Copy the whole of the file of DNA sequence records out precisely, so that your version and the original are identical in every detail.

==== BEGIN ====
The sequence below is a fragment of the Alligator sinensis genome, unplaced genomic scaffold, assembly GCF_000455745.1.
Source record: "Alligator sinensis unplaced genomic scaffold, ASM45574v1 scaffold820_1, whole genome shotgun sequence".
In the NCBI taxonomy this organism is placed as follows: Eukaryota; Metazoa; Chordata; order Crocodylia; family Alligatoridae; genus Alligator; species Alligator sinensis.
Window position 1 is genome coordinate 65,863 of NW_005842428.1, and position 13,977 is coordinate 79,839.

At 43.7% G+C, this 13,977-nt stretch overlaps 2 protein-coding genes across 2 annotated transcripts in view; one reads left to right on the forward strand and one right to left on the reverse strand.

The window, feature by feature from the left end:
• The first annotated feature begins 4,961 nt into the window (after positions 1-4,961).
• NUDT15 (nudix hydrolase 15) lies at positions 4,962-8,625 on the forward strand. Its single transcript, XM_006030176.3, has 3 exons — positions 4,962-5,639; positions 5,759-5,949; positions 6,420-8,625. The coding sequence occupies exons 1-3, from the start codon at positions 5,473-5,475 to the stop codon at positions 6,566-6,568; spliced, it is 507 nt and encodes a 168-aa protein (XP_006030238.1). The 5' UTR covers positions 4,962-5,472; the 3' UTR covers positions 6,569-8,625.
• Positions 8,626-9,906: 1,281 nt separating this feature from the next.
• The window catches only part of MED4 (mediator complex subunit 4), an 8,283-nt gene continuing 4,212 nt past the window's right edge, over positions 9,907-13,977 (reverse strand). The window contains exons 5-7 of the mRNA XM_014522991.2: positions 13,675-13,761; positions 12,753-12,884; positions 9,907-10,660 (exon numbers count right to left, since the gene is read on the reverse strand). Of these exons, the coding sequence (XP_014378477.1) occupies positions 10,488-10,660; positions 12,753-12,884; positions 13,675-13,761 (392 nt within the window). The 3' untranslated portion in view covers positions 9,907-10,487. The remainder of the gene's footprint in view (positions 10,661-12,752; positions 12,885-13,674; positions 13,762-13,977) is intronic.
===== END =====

The sequence below is a fragment of the Alligator sinensis genome, unplaced genomic scaffold, assembly GCF_000455745.1.
Source record: "Alligator sinensis unplaced genomic scaffold, ASM45574v1 scaffold820_1, whole genome shotgun sequence".
In the NCBI taxonomy this organism is placed as follows: Eukaryota; Metazoa; Chordata; order Crocodylia; family Alligatoridae; genus Alligator; species Alligator sinensis.
Window position 1 is genome coordinate 65,863 of NW_005842428.1, and position 13,977 is coordinate 79,839.

At 43.7% G+C, this 13,977-nt stretch overlaps 2 protein-coding genes across 2 annotated transcripts in view; one reads left to right on the forward strand and one right to left on the reverse strand.

The window, feature by feature from the left end:
• The first annotated feature begins 4,961 nt into the window (after positions 1-4,961).
• NUDT15 (nudix hydrolase 15) lies at positions 4,962-8,625 on the forward strand. Its single transcript, XM_006030176.3, has 3 exons — positions 4,962-5,639; positions 5,759-5,949; positions 6,420-8,625. The coding sequence occupies exons 1-3, from the start codon at positions 5,473-5,475 to the stop codon at positions 6,566-6,568; spliced, it is 507 nt and encodes a 168-aa protein (XP_006030238.1). The 5' UTR covers positions 4,962-5,472; the 3' UTR covers positions 6,569-8,625.
• Positions 8,626-9,906: 1,281 nt separating this feature from the next.
• The window catches only part of MED4 (mediator complex subunit 4), an 8,283-nt gene continuing 4,212 nt past the window's right edge, over positions 9,907-13,977 (reverse strand). The window contains exons 5-7 of the mRNA XM_014522991.2: positions 13,675-13,761; positions 12,753-12,884; positions 9,907-10,660 (exon numbers count right to left, since the gene is read on the reverse strand). Of these exons, the coding sequence (XP_014378477.1) occupies positions 10,488-10,660; positions 12,753-12,884; positions 13,675-13,761 (392 nt within the window). The 3' untranslated portion in view covers positions 9,907-10,487. The remainder of the gene's footprint in view (positions 10,661-12,752; positions 12,885-13,674; positions 13,762-13,977) is intronic.